Noah Kirschbaum was still in high school when he decided he wanted to work in corporate finance and technology. The more he learned, the more he wanted to work in Silicon Valley.
“The tech industry is so fast paced that, in five years, tech companies will be working on things completely different than what they’re doing now,” says Kirschbaum, a Bettendorf native, Davenport West High School graduate, and now a University of Iowa senior. “Silicon Valley is one of the best, if not the best, areas to get started for a career in tech.”
The Hawkinson Institute of Business Finance was founded by the Tippie College of Business in 1998 to prepare high-potential Tippie students for demanding, high-profile positions in banking, sales and trading, and related financial sectors. The program provides a launching pad for future careers in private equity, hedge funds, venture investing, and other asset management arenas, as well as corporate finance and strategy roles at established and startup companies.
The institute selects about 20 top undergraduates to be Hawkinson Scholars on the basis of academic performance, leadership, professional potential, and interpersonal skills. The institute works with these students to develop the industry knowledge, technical skills, network, and internship experience that allows them to compete successfully with top students from around the nation for coveted jobs in investment banking. Many of the scholars become interns at high-profile investment banks after their junior years, and the institute’s job placement rate is 100 percent.
Kirschbaum got to try out his dream last summer when he interned at Barclay’s investment bank in Menlo Park, California. His work was in mergers and acquisitions and initial public offerings, providing support for senior bankers and creating presentations for clients.
“It was a wide variety of work, something different every day,” Kirschbaum says of his 10-week experience that went so well he was offered a full-time job starting next summer. “I expected to be working with cool tech companies doing really interesting work, and that’s what happened.”
Kirschbaum isn’t the only UI student looking at California’s San Francisco Bay Area for a career. Brian Richman, director of the Tippie College of Business’ Hawkinson Institute of Business Finance, says more and more Hawkinson Scholars are interested in working and living on the West Coast. The institute placed three interns at Bay Area banks each of the last two years and at least two more scholars are committed to interning there next summer. They intern at places such as Bank of America Merrill Lynch, Credit Suisse, Barclay’s, and William Blair.
“The move is being driven primarily by students who have career ambitions of working in the tech industry or venture capital, who want to be on the cutting edge,” says Richman. Their high quality of work is helping to build a strong reputation for the university in one of the economy’s most important growth sectors.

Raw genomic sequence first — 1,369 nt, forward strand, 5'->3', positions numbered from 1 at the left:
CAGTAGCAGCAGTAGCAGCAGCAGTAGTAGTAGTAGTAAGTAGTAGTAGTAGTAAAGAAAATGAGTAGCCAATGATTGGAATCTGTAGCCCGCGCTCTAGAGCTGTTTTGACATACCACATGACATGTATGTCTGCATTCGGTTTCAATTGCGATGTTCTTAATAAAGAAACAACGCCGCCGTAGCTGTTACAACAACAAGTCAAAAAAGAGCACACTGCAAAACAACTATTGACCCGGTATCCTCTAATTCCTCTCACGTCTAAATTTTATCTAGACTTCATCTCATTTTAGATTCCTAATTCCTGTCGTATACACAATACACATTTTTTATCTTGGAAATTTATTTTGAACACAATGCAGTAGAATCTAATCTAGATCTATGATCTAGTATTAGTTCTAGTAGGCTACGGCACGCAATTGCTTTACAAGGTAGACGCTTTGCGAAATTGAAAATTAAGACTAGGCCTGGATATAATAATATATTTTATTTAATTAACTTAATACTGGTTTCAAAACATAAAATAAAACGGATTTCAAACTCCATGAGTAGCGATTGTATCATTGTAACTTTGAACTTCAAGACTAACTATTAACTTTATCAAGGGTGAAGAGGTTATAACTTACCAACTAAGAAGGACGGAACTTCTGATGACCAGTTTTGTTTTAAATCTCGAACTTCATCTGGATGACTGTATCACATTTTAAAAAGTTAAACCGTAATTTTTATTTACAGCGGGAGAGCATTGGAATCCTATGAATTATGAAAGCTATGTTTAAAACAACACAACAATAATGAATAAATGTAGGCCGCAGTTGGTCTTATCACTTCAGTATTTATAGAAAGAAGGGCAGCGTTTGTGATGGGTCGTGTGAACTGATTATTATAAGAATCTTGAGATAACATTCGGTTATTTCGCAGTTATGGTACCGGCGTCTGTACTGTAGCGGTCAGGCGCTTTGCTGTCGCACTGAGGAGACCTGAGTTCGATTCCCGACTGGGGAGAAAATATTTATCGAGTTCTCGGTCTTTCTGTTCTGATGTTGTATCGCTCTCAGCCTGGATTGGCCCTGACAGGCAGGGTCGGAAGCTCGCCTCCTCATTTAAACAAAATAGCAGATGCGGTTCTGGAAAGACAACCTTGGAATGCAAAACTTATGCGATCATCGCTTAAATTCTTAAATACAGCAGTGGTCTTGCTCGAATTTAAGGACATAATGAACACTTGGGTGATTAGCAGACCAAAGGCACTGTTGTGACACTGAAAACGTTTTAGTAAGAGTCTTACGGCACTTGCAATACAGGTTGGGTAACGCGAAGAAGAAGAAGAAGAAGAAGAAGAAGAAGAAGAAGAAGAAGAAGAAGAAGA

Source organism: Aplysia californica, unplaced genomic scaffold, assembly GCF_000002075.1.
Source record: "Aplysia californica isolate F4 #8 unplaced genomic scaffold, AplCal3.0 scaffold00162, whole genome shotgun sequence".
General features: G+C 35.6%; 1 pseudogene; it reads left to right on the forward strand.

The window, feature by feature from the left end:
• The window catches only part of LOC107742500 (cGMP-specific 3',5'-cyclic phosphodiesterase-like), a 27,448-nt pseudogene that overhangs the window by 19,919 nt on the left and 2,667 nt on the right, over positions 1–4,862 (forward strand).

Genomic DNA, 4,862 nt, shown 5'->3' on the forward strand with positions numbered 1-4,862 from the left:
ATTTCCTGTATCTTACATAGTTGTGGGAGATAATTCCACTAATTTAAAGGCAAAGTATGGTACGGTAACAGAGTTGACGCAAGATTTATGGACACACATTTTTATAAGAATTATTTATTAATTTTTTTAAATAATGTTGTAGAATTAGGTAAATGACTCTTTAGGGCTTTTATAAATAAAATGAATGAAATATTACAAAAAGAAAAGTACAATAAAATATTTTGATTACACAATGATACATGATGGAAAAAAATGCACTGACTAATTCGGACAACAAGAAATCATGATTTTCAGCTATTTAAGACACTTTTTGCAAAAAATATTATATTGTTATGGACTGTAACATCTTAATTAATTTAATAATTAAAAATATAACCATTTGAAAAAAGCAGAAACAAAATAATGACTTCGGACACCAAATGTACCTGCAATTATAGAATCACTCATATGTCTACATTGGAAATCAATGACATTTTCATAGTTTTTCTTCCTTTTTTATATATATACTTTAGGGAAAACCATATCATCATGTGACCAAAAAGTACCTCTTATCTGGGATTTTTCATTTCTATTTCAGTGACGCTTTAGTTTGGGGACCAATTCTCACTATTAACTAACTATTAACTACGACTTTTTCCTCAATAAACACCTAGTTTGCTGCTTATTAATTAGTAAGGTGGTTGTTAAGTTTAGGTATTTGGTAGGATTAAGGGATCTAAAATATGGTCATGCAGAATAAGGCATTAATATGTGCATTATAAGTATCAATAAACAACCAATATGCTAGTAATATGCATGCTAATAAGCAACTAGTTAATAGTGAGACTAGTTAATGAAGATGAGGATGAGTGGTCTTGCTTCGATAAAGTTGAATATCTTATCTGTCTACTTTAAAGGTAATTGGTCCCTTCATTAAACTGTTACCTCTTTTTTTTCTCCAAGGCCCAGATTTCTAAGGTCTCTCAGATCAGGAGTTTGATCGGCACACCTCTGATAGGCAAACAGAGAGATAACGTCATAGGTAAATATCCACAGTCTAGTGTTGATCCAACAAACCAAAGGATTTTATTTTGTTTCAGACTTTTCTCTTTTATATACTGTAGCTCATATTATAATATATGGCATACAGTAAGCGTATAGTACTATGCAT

Anthony Yang also will be there next year. The UI junior from Pleasant Valley found his internship at Bank of America Merrill Lynch by plugging into Hawkinson’s growing alumni network for leads and counsel. His application and interview process lasted more than three weeks and included a visit to Palo Alto for a round of face-to-face interviews, where he was asked questions such as, “How many all-nighters have you pulled in the last six months?” He credited the training he received from Richman and the Hawkinson network with helping him succeed.
“If I’d tried to navigate that interview process without Hawkinson, it would have been a train wreck,” he says.
The Bay Area has become such a draw that more Hawkinson alumni are moving there too. Of the program’s 250 alumni, 10 percent now live in California. Sung Cho, a 2016 UI graduate from Cedar Falls, interned with Bank of America Merrill Lynch in the summer of 2015. He proved so adept that the firm let him act as the sole analyst on two deals worth more than $400 million, which led to a permanent position with the bank starting last summer.
Cho says the internship was a chance to prove himself in a field that still looks mostly to schools such Stanford, UCLA, or the Ivy League to recruit talent. Fortunately, he received guidance from a Hawkinson alum whom he later learned was one of the office’s top performers, giving credibility to his UI and Hawkinson Institute experience.
“It was a great to have a mentor in the office helping me compete with candidates from more well-known schools,” says Cho.
Richman says it’s not unusual for UI grads to be unknown quantities to bankers on the West Coast, but Hawkinson alumni have done such a stellar job that the university is developing a solid reputation.
“Just like we’ve done in New York and Chicago, we’re becoming known in the Bay Area for producing top-quality students who perform at a high level and are willing to do the work and put in the hours they need to be successful,” says Richman.